12 Ancient Treasures That Were Recently Discovered

OMG July 2, 2018 By Hugo

What would you do if you came across an ancient treasure? It's a question you've probably asked yourself many times, but for a lucky few, their discoveries have netted them huge windfalls! From sunken ships to ancient coins and dazzling jewelry, these finds hold an extraordinary cultural value that extends far beyond their monetary worth, and there's a whole lot more out there just waiting to be unearthed.

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Often, the items were the result of the owners having died without ever passing on their belongings to family members. In some cases, they may have even been hidden to ensure they didn't get stolen. Most importantly, the items we are about to list all have their own stories that will give you a better idea of the period they belong to

Here are 12 fascinating finds along with their monetary worth.


1. Ringlemere Gold Cup- $520,000

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It was just an ordinary day for retired electrician Cliff Bradshaw. Like many people his age, Bradshaw had taken up metal detecting, but unlike most treasure seekers, Bradshaw made a life-changing discovery: the Ringlemere Gold Cup. The cup was found in the English county of Kent, with the Bronze Age vessel one of seven “unstable handled cups” found in Europe, cups which date back to between 1700 and 1500 BC. 

Having been damaged from a plow before it was unearthed, the British Museum still made Bradshaw a very wealthy man when they purchased it for a whopping $520,000.


2. Ty Cobb baseball cards- $1m 

Shutterstock/ netfali

You don't always need to find something ancient to get filthy rich! In a story of Hollywood proportions, a family was sorting through their late great-grandfather’s home when they noticed a brown paper bag. The family emptied the contents and found 8 Ty Cobb baseball cards- considered by many the rarest baseball cards you can own.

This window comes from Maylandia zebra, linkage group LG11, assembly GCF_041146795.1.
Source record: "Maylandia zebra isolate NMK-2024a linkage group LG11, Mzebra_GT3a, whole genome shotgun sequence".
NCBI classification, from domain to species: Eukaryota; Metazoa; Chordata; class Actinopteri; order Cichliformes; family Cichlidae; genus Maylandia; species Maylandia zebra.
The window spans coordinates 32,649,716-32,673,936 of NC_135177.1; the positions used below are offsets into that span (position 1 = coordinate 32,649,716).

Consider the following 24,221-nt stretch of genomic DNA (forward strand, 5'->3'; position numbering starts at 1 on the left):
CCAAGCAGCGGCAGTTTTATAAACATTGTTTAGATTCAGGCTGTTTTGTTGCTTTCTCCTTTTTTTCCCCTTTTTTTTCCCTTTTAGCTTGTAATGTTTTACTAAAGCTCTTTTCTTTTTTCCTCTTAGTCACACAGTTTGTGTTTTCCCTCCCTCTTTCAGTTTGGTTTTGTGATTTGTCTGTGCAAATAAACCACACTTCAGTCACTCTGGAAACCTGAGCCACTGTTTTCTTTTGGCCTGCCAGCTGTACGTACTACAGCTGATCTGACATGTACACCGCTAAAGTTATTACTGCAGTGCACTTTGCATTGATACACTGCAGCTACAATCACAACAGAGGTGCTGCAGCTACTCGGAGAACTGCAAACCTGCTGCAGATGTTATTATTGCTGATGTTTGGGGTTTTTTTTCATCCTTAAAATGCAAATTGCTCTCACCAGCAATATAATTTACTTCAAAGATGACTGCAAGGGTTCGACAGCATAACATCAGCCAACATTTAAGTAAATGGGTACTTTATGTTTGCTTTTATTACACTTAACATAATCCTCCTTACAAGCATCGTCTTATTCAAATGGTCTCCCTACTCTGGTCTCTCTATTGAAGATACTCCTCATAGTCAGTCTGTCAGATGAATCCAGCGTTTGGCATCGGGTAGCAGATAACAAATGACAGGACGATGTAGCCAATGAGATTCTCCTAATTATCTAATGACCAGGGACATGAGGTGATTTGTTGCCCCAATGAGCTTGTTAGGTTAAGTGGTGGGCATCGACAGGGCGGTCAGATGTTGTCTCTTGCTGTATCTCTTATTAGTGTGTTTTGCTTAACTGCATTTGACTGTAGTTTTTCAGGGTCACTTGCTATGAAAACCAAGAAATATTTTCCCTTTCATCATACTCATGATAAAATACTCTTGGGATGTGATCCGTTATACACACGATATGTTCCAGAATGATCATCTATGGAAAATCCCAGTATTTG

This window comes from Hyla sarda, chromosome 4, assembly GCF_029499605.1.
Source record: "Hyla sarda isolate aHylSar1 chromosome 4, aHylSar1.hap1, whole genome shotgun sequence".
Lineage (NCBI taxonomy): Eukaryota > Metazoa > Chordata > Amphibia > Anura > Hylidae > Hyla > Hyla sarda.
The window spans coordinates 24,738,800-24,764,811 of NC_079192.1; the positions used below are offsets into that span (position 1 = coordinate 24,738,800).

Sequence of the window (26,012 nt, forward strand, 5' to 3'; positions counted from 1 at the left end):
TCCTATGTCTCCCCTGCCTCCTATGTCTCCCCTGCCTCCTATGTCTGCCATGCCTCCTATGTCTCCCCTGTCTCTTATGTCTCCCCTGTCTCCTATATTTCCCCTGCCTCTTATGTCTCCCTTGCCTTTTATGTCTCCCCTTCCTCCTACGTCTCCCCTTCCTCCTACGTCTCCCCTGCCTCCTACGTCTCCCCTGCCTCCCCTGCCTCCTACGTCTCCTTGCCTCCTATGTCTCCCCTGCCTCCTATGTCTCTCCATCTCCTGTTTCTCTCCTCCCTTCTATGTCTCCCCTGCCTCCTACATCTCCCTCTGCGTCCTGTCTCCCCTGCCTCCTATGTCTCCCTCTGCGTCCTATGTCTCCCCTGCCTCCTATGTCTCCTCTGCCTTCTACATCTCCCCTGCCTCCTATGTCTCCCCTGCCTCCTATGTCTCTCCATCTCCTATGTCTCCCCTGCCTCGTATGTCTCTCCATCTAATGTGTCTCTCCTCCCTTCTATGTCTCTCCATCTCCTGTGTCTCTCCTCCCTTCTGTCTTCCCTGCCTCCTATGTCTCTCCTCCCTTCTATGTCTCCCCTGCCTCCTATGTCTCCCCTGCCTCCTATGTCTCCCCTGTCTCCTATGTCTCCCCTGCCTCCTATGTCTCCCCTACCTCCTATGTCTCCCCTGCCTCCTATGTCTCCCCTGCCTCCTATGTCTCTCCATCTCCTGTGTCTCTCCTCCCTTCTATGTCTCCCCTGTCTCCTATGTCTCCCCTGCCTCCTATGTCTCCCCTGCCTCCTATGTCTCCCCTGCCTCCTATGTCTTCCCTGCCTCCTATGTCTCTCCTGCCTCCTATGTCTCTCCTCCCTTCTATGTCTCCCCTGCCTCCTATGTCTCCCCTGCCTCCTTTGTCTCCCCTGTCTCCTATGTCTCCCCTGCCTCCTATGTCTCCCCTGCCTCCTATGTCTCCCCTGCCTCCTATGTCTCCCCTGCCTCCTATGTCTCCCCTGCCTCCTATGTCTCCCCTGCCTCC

Dating back to 1901, the cards were first included in packs of cigarettes, but these ones are so rare only 15 are believed to exist.


3. The Hand of Faith- $1.1m

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The Hand of Faith, owing to its hand-like structure, is a largely unblemished gold nugget and the second biggest of its kind. However, it is the largest to be discovered by a metal detector. Weighing a whopping 60 pounds, the alluring item was claimed by Kevin Hillier in the remote town of Kingower, Australia in 1980.

Making Hillier an overnight millionaire, the Hand of Faith is now displayed in the hotel lobby of the Golden Nugget Casino in Las Vegas, making it the largest gold nugget on public display.


4. The Boot of Cortez- $1.5m

YouTue/ Scary Nature

Back in 1989, a fledgling treasure hunter from Senora, Mexico purchased a metal detector and immediately went to to the desert to test it out. While the first few days yielded little in the way of discoveries, the man eventually sifted through a pile of rubbish he had accumulated and noticed that a gold nugget weighing 26.6 pounds was nestled at the bottom.

The gold nugget is believed to be the largest of its kind found in the Western hemisphere and has been named the“Boot of Cortez" for its distinctive foot-like shape.


5. The Cuerdale Hoard - $3.2m

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Rather than just one person, a group of workmen made a fascinating discovery way back in 1840 in the British countryside of Cuerdale, Lancashire. The Cuerdale Hoard is believed to be the biggest collection of Viking silver discovered outside of Russia. The incredible hoard of treasures included more than 8,600 9th Century silver items, a true windfall! 

The coins are believed to have been buried between 905 and 901, not long after the Vikings were forced from Dublin in 902. In the Viking Age, silver was considered the primary currency and it was often buried as a way of protecting it in times of unease.


6. Crosby Garrett Helmet- $3.6m

YouTube/ Robin H

Senior people have found most discoveries listed so far, but In 2009, an unemployed graduate in his early 20s took the initiative by purchasing a metal detector. Making the most of his British countryside surroundings, Garrett, from Crosby Garrett, Cumbria, England, soon found a Roman helmet! After taking it to an expert, he was informed that it was a Roman parade helmet.